Homes & Gardens

MY GARDEN LIFE Juliet Sargeant shares her creative design approach

Juliet Sargeant is renowned for creating atmospheri­c gardens that feel as wonderful as they look, as well as being a familiar face on TV. Here, she reveals her design secrets, favourite plants and where she goes for inspiratio­n

- Juliet Sargeant Sussex Garden School, sussexgard­; Charleston workshops, charleston.­tion-for-garden-planting

What inspired you to become a garden designer?

When I was growing up we lived in the grounds of a boarding school; there was acres of space to run around in. My mum gave me a small section of garden all of my own when I was eight – and I’ve loved gardening ever since. I did a degree in medicine then worked as a doctor, but I always wanted to do something more creative, so I decided to change careers and studied garden design. Then I moved to Brighton and set up my company, Sussex Garden School.

How did your signature style evolve?

Actually, I pride myself on not having a signature style. Instead I design gardens that clients would create themselves. I inject their personalit­y into my schemes, taking the time to find out about their relationsh­ip with the garden and how it makes them feel. My gardens begin and end with the people who use them.

What does your garden look like?

It’s not a ‘designed’ space. I view it as a laboratory, an experiment­al place where I put plants to see how they do. This is because the plot is a challengin­g one. It’s near the sea, so it’s exposed to salt wind, has shallow chalky soil, and is shady because of the myriad sycamore trees that have self-set there.

How can we introduce your design ethos into our own gardens?

Think of your garden as a creative space, somewhere to express your personalit­y and interests. I encourage people not to pick a look and say ‘I want that’, but to do something different. It’s the same way you would design interiors, where you put your personal mark on the scheme to make it unique to you.

How do you approach a new garden design?

It all starts with inspiratio­n and unleashing creativity. I play around with watercolou­rs or acrylics, or I might flick through an inspiring book. Sometimes I go to a gallery, do something creative that’s not necessaril­y linked with that garden project. If I’m stuck, I fall back on the step-by-step processes I learned at college to analyse the site and work out how best to place the various elements.

What are your favourite tricks for compact gardens?

I think of small spaces as jewels of opportunit­y. You can use your budget to make them really special, with bold planting or paving detail in hard landscapin­g. Be bold with colour, too – as I say, think of it in the same way as you would an interiors makeover.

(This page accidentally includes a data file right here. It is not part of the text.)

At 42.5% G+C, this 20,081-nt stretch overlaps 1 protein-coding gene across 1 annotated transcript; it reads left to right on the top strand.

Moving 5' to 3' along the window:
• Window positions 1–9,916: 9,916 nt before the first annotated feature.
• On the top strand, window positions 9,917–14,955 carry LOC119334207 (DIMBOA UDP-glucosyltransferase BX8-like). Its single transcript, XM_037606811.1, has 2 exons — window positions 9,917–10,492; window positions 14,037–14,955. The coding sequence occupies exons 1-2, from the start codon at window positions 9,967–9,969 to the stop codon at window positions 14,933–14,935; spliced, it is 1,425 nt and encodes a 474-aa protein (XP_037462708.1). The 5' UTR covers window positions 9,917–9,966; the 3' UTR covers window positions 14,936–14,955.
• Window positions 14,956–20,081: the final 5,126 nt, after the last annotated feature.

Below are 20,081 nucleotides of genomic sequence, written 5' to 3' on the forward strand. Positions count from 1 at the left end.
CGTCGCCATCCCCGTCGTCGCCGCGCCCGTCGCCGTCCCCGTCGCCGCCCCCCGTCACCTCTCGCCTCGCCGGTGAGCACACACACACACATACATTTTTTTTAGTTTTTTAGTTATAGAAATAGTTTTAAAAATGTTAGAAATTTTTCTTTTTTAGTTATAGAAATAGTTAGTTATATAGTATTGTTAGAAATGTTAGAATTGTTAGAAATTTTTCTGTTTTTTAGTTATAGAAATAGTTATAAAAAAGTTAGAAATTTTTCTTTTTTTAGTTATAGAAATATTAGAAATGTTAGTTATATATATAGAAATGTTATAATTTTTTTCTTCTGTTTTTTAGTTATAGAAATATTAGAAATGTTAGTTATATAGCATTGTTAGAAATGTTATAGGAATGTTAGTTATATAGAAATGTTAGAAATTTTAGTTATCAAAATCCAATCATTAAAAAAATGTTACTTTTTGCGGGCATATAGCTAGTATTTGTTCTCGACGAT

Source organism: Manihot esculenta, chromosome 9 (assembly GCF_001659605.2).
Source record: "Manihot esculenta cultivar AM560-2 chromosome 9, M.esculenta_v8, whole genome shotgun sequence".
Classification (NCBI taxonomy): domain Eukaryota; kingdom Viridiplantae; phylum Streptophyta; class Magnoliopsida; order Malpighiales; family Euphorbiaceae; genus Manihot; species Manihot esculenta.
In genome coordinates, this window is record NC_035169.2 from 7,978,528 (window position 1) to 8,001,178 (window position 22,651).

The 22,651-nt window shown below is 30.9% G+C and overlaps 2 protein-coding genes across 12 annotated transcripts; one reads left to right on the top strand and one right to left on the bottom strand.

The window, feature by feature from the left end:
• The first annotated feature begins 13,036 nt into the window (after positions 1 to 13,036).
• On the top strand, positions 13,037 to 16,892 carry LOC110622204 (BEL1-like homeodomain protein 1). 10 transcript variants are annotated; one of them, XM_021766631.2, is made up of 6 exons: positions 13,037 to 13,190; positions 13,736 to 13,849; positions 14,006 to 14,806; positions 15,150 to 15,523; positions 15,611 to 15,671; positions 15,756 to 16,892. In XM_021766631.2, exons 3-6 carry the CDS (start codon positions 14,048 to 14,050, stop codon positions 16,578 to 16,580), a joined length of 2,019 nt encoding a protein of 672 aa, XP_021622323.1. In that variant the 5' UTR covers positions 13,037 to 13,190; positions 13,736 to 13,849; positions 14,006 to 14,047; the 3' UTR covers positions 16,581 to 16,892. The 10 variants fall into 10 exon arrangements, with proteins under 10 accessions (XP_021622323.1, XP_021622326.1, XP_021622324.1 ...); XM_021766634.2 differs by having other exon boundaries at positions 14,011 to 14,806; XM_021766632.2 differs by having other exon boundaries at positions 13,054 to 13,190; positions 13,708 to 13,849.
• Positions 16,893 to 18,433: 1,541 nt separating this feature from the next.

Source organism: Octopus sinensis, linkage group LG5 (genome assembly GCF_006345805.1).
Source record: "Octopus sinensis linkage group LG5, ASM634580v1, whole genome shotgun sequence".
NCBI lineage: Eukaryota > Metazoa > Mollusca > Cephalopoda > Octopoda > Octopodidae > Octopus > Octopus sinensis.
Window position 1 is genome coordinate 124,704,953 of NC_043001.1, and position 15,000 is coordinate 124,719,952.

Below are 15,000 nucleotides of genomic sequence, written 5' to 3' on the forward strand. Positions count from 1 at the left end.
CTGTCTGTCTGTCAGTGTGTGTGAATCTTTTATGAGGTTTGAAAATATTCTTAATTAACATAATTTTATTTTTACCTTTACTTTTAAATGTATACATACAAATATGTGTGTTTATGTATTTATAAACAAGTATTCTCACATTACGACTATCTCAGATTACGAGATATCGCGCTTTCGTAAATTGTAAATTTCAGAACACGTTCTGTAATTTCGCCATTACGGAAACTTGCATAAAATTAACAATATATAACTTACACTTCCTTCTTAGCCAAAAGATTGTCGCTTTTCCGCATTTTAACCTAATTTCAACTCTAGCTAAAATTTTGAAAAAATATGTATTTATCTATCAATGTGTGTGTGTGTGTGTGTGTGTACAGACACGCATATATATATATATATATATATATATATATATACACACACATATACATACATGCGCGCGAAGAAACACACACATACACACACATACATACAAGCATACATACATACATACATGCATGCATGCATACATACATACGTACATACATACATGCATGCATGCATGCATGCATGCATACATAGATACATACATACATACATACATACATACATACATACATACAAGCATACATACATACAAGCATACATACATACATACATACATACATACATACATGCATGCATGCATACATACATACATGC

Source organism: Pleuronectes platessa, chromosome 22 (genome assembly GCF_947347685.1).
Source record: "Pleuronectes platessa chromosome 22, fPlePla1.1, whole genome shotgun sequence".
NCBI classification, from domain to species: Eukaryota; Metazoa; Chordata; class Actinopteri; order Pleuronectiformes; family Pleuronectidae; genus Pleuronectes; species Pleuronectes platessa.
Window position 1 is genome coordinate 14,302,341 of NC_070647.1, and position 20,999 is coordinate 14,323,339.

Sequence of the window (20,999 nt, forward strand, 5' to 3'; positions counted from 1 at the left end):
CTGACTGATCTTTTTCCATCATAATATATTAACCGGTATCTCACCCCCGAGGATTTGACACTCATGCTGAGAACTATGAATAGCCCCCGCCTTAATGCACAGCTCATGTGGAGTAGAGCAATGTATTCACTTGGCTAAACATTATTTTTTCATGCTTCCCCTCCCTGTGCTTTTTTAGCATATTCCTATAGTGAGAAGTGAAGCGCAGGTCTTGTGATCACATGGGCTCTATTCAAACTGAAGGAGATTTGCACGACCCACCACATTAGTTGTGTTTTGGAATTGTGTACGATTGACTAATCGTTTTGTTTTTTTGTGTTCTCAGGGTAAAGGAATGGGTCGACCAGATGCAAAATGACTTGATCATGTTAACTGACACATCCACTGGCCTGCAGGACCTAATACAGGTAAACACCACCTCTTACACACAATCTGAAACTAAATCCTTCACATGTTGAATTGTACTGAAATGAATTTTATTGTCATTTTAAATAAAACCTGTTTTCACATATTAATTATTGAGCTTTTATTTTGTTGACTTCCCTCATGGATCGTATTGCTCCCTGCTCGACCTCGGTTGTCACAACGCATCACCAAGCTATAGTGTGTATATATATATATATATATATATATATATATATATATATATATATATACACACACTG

Which plants do you always include?

The evergreen Pittosporu­m is a shrub I return to time and again as there are so many to choose from and it’s so useful in the garden. I particular­ly like the variety ‘Golf Ball’, which can be clipped into shape like box.

Which gardens do you like to visit for inspiratio­n?

I love going to botanical gardens to learn about plants. Probably because of my scientific training, I’m always looking for informatio­n. I like to visit gardens where the plants are labelled so I can return year after year to check their progress. Kew, Wisley and Wakehurst are some of my favourites.

Any best-loved gardening books?

I really admire the work of Andy Goldsworth­y, and have all his books about land art. I also like Meetings with Remarkable Trees by Thomas Pakenham and Piet Oudolf ’s Dream Plants for the Natural Garden.

Is there a particular moment in your career that stands out?

Winning a gold medal and People’s Choice at the Chelsea Flower Show in 2016 for my Modern Slavery garden.

What projects are you currently involved with?

I’m working on a show garden for next year’s Chelsea. The theme is ‘Spotlight on Soil’ – I want to raise awareness of the fragility of soil. I’m also involved in a healing garden project with Charlotte Church in Wales. The series will be on TV in the autumn.

Can we do workshops with you?

Yes, I’ve just started a collaborat­ion with Charleston – a series of workshops on garden design inspired by the house and grounds.


 ??  ?? Juliet (top right) visits RHS Wisley (this picture) and Kew (below right) to learn more about plants; she designed this mosaic path (right) and garden in West Sussex (below) to clients’ briefs
Juliet (top right) visits RHS Wisley (this picture) and Kew (below right) to learn more about plants; she designed this mosaic path (right) and garden in West Sussex (below) to clients’ briefs

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